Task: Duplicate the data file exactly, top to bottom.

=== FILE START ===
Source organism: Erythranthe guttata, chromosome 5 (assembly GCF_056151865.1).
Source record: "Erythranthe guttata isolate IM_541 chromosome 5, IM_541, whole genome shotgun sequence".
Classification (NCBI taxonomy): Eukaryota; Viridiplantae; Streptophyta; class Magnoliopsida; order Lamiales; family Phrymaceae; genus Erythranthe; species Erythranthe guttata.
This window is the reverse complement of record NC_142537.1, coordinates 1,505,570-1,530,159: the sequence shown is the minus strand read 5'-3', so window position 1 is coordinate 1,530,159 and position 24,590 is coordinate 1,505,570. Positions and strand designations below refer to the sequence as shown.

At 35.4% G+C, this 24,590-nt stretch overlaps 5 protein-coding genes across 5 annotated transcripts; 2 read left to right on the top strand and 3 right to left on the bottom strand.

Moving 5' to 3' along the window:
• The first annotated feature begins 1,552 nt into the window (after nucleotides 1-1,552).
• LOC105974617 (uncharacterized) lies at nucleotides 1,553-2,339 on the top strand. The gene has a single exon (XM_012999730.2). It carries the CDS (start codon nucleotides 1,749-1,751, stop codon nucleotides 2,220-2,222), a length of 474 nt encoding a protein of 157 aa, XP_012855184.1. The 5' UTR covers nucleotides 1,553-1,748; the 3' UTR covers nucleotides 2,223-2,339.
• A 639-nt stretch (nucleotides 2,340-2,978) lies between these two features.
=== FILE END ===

Source organism: Erythranthe guttata, chromosome 5 (assembly GCF_056151865.1).
Source record: "Erythranthe guttata isolate IM_541 chromosome 5, IM_541, whole genome shotgun sequence".
Classification (NCBI taxonomy): Eukaryota; Viridiplantae; Streptophyta; class Magnoliopsida; order Lamiales; family Phrymaceae; genus Erythranthe; species Erythranthe guttata.
This window is the reverse complement of record NC_142537.1, coordinates 1,505,570-1,530,159: the sequence shown is the minus strand read 5'-3', so window position 1 is coordinate 1,530,159 and position 24,590 is coordinate 1,505,570. Positions and strand designations below refer to the sequence as shown.

At 35.4% G+C, this 24,590-nt stretch overlaps 5 protein-coding genes across 5 annotated transcripts; 2 read left to right on the top strand and 3 right to left on the bottom strand.

Moving 5' to 3' along the window:
• The first annotated feature begins 1,552 nt into the window (after nucleotides 1-1,552).
• LOC105974617 (uncharacterized) lies at nucleotides 1,553-2,339 on the top strand. The gene has a single exon (XM_012999730.2). It carries the CDS (start codon nucleotides 1,749-1,751, stop codon nucleotides 2,220-2,222), a length of 474 nt encoding a protein of 157 aa, XP_012855184.1. The 5' UTR covers nucleotides 1,553-1,748; the 3' UTR covers nucleotides 2,223-2,339.
• A 639-nt stretch (nucleotides 2,340-2,978) lies between these two features.